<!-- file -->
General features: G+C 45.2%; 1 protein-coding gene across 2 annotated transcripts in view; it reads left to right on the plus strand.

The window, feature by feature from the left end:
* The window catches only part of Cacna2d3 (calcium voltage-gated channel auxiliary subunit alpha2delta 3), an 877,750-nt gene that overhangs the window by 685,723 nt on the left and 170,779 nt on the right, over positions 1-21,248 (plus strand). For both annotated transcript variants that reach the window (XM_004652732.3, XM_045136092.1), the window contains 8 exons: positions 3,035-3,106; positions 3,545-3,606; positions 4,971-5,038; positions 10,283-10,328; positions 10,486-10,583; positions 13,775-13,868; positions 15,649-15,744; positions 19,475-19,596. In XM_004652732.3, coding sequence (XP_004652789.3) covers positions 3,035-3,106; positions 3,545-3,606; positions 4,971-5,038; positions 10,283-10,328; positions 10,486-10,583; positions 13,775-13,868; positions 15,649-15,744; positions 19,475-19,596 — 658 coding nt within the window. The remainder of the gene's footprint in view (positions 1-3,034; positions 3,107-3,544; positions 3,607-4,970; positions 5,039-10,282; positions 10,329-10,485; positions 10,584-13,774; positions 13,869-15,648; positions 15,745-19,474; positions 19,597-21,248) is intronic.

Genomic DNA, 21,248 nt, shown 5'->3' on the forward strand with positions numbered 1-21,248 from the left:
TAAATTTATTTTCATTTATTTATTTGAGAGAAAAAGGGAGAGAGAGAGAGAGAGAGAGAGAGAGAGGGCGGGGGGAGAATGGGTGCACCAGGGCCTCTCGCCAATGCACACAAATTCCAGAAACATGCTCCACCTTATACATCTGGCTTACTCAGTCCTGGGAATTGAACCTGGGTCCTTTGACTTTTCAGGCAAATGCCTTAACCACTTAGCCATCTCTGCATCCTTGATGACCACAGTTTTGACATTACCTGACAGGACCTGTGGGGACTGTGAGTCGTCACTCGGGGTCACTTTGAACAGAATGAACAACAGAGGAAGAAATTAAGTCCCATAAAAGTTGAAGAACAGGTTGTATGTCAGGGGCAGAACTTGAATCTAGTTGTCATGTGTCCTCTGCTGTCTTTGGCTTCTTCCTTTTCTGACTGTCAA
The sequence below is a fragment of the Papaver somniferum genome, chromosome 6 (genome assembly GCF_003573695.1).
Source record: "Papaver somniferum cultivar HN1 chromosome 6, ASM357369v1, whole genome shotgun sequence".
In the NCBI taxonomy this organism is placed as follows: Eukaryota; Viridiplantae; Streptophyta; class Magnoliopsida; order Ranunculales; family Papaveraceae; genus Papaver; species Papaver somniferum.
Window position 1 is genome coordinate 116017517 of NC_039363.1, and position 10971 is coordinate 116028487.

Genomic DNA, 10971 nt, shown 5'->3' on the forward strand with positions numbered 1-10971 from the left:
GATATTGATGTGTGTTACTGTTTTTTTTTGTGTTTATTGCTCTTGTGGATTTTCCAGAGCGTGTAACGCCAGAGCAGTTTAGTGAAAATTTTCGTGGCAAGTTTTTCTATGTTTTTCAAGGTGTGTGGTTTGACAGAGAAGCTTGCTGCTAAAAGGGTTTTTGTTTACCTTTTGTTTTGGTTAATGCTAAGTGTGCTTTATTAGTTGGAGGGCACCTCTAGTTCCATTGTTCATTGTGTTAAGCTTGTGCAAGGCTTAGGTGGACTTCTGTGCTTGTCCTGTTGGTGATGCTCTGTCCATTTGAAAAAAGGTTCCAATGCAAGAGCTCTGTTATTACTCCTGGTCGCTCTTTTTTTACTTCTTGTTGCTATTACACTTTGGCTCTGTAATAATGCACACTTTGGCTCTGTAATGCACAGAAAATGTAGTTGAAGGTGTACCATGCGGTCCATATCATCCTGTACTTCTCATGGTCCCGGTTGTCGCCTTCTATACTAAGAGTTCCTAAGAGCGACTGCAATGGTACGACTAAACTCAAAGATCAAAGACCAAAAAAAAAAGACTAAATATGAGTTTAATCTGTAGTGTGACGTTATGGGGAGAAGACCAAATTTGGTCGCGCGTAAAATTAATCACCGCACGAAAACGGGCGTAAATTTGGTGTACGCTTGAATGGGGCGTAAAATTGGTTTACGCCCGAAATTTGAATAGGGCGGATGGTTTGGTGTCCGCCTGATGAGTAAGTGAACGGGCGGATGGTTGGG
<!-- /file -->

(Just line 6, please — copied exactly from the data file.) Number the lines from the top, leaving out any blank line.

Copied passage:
The sequence below is a fragment of the Papaver somniferum genome, chromosome 6 (genome assembly GCF_003573695.1).